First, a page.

Saudi prisoners remain jailed despite serving sentences

Dozens of inmates continue to be held by state security in Saudi jails despite having completed their prison sentences.

Human rights organisation, SANAD (Standing Against Nefarious & Arbitrary Detentions) believes activists, jurists and academics are amongst those being illegally detained in Saudi prisons.

Under article 24 of the Saudi Prison and Detentions Regulations, prisoners shall be released before the afternoon of the day following the expiration of a sentence. The illegal act of keeping prisoners jailed after having served their sentences is regarded as a violation of international law and a flagrant breach of basic human rights.

There are believed to be hundreds of people incarcerated in Saudi prisons. Many of the arrests are politically motivated with people being imprisoned for expressing alternative political opinions that are deemed improper by the Saudi regime.

According to information obtained by SANAD, the following prisoners remain detained despite having served their sentences in full.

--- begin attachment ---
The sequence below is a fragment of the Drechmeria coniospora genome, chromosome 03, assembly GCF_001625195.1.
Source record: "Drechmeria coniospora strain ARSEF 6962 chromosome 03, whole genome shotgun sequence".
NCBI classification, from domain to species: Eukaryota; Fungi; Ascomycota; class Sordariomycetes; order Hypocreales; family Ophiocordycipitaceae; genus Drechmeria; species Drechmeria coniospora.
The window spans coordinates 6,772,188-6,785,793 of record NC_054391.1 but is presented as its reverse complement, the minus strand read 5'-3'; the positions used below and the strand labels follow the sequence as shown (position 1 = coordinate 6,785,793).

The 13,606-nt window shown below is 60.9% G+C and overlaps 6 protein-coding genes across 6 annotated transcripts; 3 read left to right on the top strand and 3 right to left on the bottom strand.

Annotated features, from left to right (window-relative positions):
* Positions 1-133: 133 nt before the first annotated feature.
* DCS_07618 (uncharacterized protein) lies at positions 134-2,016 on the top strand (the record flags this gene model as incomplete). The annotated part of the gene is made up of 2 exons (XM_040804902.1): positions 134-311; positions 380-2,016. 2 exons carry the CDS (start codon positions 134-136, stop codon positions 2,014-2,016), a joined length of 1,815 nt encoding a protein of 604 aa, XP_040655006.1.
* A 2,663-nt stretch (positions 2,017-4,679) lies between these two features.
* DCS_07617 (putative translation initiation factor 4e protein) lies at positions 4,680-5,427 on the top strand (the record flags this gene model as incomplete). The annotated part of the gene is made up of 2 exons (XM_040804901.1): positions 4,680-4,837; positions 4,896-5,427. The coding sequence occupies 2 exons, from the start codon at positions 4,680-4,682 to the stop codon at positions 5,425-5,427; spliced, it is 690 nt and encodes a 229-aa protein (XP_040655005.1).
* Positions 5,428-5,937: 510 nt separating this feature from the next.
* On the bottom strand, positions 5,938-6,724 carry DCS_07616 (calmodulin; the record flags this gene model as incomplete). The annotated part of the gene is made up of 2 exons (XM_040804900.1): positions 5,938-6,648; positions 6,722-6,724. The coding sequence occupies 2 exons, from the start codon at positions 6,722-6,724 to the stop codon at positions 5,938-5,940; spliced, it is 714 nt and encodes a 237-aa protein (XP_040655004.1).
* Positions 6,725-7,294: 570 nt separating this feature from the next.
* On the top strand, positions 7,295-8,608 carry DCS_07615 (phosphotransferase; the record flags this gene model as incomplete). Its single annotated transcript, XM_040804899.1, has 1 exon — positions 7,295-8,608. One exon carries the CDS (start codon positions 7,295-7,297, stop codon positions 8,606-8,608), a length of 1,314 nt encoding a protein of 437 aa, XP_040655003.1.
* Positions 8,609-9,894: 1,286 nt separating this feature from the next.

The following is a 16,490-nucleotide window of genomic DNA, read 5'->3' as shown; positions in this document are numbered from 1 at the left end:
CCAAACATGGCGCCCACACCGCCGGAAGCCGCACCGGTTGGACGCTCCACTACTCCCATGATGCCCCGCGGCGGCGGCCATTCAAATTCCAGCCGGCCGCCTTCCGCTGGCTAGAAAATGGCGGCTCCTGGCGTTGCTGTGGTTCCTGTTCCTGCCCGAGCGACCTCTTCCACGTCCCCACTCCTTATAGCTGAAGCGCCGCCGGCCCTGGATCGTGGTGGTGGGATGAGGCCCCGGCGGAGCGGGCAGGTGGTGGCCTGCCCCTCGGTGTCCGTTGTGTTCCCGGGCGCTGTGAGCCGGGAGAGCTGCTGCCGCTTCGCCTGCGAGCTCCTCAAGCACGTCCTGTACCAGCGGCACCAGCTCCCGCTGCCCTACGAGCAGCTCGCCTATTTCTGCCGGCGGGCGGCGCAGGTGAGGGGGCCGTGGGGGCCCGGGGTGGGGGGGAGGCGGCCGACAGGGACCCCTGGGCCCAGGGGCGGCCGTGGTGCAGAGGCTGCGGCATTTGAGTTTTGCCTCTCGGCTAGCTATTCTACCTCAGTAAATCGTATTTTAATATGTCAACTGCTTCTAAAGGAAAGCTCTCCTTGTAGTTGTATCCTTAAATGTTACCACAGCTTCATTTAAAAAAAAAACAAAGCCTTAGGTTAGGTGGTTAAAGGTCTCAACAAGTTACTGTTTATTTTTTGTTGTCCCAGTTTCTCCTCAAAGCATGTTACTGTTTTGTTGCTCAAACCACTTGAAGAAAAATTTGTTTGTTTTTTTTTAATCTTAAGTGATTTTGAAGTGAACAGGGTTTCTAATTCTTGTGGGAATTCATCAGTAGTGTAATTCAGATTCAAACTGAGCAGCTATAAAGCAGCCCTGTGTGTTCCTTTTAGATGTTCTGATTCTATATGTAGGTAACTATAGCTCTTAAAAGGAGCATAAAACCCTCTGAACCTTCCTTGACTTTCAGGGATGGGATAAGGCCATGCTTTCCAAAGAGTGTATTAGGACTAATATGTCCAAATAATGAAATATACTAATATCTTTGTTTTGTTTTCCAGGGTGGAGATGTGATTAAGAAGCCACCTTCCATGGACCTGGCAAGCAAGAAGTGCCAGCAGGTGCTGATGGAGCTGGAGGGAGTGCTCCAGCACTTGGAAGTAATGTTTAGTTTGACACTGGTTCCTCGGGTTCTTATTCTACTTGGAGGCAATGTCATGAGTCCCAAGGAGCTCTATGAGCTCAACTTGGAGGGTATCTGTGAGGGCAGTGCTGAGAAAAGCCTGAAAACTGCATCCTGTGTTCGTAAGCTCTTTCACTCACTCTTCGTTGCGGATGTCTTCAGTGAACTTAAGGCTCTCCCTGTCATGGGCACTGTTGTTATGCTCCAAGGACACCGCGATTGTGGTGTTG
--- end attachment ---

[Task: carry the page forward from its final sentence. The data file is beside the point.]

• Dr Ahmed Al-Sawyan – completed his sentence September 2020
  • Dr Asam Al-Awayd – completed his sentence February 2020
  • Dr Khalid Al-Rashid – completed his sentence March 2020
  • Al-Sheikh Sulayman Al-Ulwan – completed his 15 years sentence December 2019
  • Musaid Al-Kathiri – completed his sentence February 2021
  • Al-Sheikh Ibrahim Al-Sakran – completed his sentence May 2020
  • Yasir Al-Iyaf – completed his sentence December 2020

There is growing concern amongst certain international governments and human rights groups for the violations taking place in the Kingdom of Saudi Arabia, currently a member of the UN Human Rights Council. 

SANAD has learned arrests leading to imprisonment are being made without legal documents, fabrication of charges, mock and secret trials and unjust sentences without proof of conviction and criminalisation of prisoners. The state security tactics contravening international law also include stalling the release of prisoners, forced concealment and placing continuous restrictions upon them.

The human rights organisation maintains it is completely unacceptable to detain prisoners and to deny their freedom after they have served their sentence.

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